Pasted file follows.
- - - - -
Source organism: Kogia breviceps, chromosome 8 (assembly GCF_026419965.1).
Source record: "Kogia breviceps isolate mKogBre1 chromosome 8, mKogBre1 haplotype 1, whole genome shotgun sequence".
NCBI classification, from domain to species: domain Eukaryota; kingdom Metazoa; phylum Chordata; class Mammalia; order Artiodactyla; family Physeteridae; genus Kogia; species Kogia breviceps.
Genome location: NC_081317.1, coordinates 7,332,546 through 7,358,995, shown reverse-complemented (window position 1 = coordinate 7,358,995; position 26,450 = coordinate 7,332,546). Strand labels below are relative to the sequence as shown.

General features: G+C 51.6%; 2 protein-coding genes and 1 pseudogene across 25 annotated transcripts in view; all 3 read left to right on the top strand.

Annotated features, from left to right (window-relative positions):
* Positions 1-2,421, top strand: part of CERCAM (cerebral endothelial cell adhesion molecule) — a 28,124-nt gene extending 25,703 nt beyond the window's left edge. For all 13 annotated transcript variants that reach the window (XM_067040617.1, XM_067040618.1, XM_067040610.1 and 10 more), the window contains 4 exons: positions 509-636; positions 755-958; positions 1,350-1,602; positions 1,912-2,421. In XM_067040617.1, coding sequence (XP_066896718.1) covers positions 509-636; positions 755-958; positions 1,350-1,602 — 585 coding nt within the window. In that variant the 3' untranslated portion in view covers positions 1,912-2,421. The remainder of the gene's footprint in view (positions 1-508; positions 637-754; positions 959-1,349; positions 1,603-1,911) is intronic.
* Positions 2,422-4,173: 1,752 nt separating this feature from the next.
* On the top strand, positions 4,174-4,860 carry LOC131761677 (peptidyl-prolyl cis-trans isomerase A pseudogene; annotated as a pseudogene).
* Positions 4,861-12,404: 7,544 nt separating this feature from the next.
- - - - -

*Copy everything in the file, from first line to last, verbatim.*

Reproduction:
Source organism: Kogia breviceps, chromosome 8 (assembly GCF_026419965.1).
Source record: "Kogia breviceps isolate mKogBre1 chromosome 8, mKogBre1 haplotype 1, whole genome shotgun sequence".
NCBI classification, from domain to species: domain Eukaryota; kingdom Metazoa; phylum Chordata; class Mammalia; order Artiodactyla; family Physeteridae; genus Kogia; species Kogia breviceps.
Genome location: NC_081317.1, coordinates 7,332,546 through 7,358,995, shown reverse-complemented (window position 1 = coordinate 7,358,995; position 26,450 = coordinate 7,332,546). Strand labels below are relative to the sequence as shown.

General features: G+C 51.6%; 2 protein-coding genes and 1 pseudogene across 25 annotated transcripts in view; all 3 read left to right on the top strand.

Annotated features, from left to right (window-relative positions):
* Positions 1-2,421, top strand: part of CERCAM (cerebral endothelial cell adhesion molecule) — a 28,124-nt gene extending 25,703 nt beyond the window's left edge. For all 13 annotated transcript variants that reach the window (XM_067040617.1, XM_067040618.1, XM_067040610.1 and 10 more), the window contains 4 exons: positions 509-636; positions 755-958; positions 1,350-1,602; positions 1,912-2,421. In XM_067040617.1, coding sequence (XP_066896718.1) covers positions 509-636; positions 755-958; positions 1,350-1,602 — 585 coding nt within the window. In that variant the 3' untranslated portion in view covers positions 1,912-2,421. The remainder of the gene's footprint in view (positions 1-508; positions 637-754; positions 959-1,349; positions 1,603-1,911) is intronic.
* Positions 2,422-4,173: 1,752 nt separating this feature from the next.
* On the top strand, positions 4,174-4,860 carry LOC131761677 (peptidyl-prolyl cis-trans isomerase A pseudogene; annotated as a pseudogene).
* Positions 4,861-12,404: 7,544 nt separating this feature from the next.